Eric Thiel, a science teacher at Amador Valley H.S. and all-around good guy, spent 38 years in the classroom and decided to retire this year. On Friday night, he handed diplomas to his last batch of seniors. On Saturday night, he died. His family’s still waiting to hear if it was a heart attack or aneurysm, but the cause is less important to me than the fact that a great man is dead. And he was one of the greats.
The timing of his death exaggerates the tragedy, of course – the headline of the local paper shouts, “Beloved Teacher Dies One Day After Retiring” – but the loss of Eric is staggering regardless of the date on his death certificate. To honor my friend, I need to write this eulogy and share three of the lessons he taught this teacher. It’ll help my heart.
1. Don’t fear tech.
On a purely practical level, Eric taught me tech and – more importantly – the confidence to believe I could master all those bits and bytes. One summer in the early 2000’s, Eric spent a month teaching me Dreamweaver, a clunky web builder that made me feel like I’d been swallowed by The Matrix. This was in the days before WordPress templates or Google Sites and Eric encouraged me to steal all of his html code to help get me started.
As our campus tech wizard, he’d often help me after school in the yearbook room, showing me how to daisy-chain my jelly bean iMacs or reinstall broken drivers. The thing is, he didn’t do these things for me; instead, he taught me so I could do them for myself.
Today, I’m comfortable manipulating page source code and I’ve built this nifty little blog to celebrate all things English teacher-y. I don’t know what new tech is around the corner, but I know I’ll be able to figure it out. That’s in large part because of Eric.
2. Take care of people.
Eric loved his subject matter, AP Bio, but he loved people even more. He took the time to see you, talk to you, hug and encourage you. When I announced last year that I was leaving California to move to Idaho, he encouraged me to follow this crazy path. And based on the explosion of love and grief that’s turned my Facebook feed into a beautiful digital wake, I know he did the same for hundreds and maybe thousands of others, many of whom are students who’ve spoken about Eric being the turn in the road that led them to a career in science.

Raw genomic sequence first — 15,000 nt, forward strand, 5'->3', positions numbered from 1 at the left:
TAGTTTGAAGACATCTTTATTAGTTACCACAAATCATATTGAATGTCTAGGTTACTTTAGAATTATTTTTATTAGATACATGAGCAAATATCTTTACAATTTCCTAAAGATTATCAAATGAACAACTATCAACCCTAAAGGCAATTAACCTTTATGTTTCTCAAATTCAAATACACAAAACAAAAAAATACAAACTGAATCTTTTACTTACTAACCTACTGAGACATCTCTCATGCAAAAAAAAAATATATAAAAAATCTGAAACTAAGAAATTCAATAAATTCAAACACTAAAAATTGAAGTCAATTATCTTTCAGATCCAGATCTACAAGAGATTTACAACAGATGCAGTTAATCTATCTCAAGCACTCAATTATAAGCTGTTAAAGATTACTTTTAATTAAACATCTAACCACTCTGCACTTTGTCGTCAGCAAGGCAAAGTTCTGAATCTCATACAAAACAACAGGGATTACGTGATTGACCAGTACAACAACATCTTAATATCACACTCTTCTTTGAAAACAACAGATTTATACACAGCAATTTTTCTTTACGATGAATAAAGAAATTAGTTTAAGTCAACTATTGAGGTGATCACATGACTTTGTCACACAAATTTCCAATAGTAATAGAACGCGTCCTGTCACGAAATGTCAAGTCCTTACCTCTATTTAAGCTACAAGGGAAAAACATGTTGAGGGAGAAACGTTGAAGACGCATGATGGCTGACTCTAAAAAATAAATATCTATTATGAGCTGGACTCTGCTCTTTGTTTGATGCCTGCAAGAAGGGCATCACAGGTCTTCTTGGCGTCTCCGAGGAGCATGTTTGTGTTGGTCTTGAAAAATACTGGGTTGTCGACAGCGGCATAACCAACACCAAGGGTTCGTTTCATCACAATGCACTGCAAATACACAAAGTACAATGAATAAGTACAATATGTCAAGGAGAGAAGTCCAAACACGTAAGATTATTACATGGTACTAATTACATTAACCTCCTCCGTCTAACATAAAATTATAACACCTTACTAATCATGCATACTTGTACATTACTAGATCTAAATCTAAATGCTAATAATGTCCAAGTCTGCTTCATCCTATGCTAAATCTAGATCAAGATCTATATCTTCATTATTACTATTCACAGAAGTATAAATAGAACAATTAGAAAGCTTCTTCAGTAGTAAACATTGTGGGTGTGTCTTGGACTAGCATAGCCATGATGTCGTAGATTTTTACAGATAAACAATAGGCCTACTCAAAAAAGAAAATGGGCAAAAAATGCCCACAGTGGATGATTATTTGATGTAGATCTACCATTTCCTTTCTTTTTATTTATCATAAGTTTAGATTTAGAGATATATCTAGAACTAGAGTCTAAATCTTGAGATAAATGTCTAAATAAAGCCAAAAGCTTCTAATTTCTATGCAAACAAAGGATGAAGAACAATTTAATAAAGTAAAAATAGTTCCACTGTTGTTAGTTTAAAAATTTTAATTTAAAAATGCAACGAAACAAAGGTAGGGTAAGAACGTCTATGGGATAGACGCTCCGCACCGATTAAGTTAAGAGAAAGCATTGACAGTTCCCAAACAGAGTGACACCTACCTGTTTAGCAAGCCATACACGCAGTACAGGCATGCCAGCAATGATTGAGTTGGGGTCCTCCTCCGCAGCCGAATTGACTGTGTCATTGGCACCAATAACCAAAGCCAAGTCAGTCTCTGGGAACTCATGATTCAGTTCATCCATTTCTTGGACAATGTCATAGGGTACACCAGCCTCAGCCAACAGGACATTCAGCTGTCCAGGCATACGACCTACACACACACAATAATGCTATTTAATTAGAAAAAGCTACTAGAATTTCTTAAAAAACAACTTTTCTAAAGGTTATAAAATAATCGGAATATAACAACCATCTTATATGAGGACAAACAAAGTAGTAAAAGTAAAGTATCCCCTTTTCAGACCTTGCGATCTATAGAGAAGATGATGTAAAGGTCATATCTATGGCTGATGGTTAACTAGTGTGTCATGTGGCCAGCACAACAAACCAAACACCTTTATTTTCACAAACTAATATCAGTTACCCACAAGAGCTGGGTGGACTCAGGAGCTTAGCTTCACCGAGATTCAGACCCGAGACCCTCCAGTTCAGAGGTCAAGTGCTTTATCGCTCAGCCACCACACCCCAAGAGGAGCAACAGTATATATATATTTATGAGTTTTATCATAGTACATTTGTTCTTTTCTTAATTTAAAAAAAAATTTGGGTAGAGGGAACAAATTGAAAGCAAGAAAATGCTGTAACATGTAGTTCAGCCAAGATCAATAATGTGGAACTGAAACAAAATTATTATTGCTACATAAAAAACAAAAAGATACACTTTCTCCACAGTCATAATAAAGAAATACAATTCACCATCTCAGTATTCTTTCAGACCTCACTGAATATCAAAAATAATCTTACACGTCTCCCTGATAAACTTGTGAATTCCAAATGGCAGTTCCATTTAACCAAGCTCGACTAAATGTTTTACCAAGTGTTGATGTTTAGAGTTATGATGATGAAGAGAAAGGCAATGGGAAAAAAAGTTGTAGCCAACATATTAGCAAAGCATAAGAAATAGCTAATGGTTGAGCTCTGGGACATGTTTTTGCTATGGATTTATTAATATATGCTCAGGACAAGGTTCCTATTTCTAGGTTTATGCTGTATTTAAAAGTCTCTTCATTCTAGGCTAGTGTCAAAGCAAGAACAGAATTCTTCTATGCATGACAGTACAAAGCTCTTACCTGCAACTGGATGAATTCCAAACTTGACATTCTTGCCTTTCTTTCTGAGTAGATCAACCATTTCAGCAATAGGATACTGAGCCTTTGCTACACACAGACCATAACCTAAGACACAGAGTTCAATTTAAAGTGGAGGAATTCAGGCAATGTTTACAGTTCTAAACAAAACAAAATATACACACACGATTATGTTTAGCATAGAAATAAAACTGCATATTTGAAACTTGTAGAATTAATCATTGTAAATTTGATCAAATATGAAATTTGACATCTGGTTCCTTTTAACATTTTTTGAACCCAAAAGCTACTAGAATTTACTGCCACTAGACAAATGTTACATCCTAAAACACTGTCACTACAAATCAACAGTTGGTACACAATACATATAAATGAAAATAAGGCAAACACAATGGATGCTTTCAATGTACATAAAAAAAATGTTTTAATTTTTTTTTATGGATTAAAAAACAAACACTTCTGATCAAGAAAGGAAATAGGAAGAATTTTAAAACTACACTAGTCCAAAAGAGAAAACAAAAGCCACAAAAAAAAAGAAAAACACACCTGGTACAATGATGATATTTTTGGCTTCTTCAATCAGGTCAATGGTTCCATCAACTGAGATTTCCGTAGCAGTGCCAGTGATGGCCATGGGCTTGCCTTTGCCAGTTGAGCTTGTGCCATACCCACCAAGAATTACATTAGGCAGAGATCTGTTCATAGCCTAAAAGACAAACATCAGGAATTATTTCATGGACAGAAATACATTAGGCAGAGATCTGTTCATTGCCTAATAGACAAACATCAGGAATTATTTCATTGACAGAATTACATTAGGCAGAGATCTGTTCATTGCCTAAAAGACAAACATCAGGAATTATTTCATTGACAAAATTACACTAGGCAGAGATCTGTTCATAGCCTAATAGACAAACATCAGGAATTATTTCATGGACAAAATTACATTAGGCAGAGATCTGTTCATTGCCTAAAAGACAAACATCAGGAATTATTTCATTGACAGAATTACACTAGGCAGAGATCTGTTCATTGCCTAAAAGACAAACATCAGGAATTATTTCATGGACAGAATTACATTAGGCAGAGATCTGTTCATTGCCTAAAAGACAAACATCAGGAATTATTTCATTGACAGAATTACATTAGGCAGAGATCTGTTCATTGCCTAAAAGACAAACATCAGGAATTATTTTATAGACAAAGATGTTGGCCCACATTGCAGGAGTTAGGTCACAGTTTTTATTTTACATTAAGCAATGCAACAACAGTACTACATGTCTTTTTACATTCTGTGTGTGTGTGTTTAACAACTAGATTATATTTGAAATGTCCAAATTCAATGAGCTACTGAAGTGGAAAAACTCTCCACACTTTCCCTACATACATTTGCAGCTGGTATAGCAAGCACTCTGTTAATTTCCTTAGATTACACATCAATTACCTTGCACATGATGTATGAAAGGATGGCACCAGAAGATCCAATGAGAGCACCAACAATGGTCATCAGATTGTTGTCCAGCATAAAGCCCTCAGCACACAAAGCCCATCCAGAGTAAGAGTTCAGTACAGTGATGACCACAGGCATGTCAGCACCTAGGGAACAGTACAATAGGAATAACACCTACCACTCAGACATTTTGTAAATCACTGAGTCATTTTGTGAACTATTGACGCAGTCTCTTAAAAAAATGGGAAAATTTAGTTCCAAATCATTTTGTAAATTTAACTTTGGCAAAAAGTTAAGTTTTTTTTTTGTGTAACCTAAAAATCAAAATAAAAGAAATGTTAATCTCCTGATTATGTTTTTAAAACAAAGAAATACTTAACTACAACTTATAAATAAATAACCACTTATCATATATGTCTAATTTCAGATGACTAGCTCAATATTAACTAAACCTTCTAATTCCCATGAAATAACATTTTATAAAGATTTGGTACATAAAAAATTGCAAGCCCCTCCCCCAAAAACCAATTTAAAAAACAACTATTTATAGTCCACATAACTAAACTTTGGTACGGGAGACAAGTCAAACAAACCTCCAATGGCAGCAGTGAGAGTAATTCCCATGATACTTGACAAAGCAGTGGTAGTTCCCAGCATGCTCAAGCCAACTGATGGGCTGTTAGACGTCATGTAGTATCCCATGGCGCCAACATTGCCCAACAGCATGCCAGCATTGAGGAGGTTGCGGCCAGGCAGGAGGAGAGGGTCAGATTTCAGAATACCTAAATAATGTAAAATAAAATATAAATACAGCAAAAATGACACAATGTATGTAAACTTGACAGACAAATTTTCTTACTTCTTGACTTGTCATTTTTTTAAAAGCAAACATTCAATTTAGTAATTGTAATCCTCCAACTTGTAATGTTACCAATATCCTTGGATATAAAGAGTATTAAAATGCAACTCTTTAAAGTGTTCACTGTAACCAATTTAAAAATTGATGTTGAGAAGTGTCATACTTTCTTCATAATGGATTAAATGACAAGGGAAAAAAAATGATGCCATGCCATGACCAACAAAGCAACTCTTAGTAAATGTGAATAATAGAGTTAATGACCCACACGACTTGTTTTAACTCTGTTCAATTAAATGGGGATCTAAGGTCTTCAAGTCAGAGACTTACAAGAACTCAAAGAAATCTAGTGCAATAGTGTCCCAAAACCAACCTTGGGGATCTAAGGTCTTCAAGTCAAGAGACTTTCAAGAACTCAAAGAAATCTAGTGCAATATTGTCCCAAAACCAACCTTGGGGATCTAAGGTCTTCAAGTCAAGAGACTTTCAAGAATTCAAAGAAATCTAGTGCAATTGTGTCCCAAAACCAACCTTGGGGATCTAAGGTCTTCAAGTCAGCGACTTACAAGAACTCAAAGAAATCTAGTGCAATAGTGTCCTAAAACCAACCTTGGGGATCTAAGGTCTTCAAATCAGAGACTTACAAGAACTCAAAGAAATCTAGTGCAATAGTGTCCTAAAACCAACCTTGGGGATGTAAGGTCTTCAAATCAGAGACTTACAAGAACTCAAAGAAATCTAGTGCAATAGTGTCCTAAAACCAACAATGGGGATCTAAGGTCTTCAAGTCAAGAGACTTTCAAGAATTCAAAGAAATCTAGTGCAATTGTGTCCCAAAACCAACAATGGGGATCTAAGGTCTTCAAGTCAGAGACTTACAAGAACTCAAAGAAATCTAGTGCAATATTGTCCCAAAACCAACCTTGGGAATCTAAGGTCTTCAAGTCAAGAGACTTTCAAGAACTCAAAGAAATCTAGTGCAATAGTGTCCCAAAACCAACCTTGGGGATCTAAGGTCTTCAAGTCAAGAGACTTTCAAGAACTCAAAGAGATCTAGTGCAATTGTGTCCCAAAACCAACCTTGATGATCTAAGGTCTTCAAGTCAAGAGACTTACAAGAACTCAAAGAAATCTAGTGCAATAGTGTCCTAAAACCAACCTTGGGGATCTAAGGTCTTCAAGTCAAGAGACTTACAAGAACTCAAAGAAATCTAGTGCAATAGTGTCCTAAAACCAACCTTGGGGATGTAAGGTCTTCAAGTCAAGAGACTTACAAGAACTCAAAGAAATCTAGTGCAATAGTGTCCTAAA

3. Even in the face of tragedy, we keep moving forward.
Eric’s life wasn’t easy, but he was always chipper, always excited about his latest project. His wife, Leslie, died of cancer in 2003, a loss that slowed but didn’t stop him. Their youngest son, Zach, was just starting high school then and I remember Eric told me that he was focused solely on keeping his boy whole. He succeeded, of course – Zach’s now a senior airman in the Air Force.
A few years later, my mom died suddenly of a stroke at age 62. Broken, I returned to school a few days after her funeral and Eric sought me out. I don’t remember what he said, but I do remember that he hugged me, letting me cry on his shoulder for longer than was appropriate. He was cool with my ugly cry and snot on his shirt. I also remember thinking if he could move forward from Leslie’s death, I might also find my way. And I did.
A few years after that, Eric married Kelly, a middle school teacher in our district. In 2012, she gave birth to their son, Noah. Eric joked about resetting the clock, but his children, Zach, Ryan, and Jolie, were now grown and he was absolutely ebullient about this new phase of his life. Today, Noah’s a kindergartner and I hope he grows up knowing that his dad was a joyful man. My heart breaks for Eric’s family, but it’s also strengthened by the thought that Noah is the proof that love and life and happiness continue even after a loss.
A Go Fund Me account has been set up for Eric’s family and the comments section has become a tribute to a man whose reach was wider than any of us could’ve known. If you’d like to donate or just read more about the impact one teacher made on the world, please visit www.gofundme.com/eric-thiel.
Rest in peace, Eric. I love you.
Photos courtesy of Mike Bettencourt.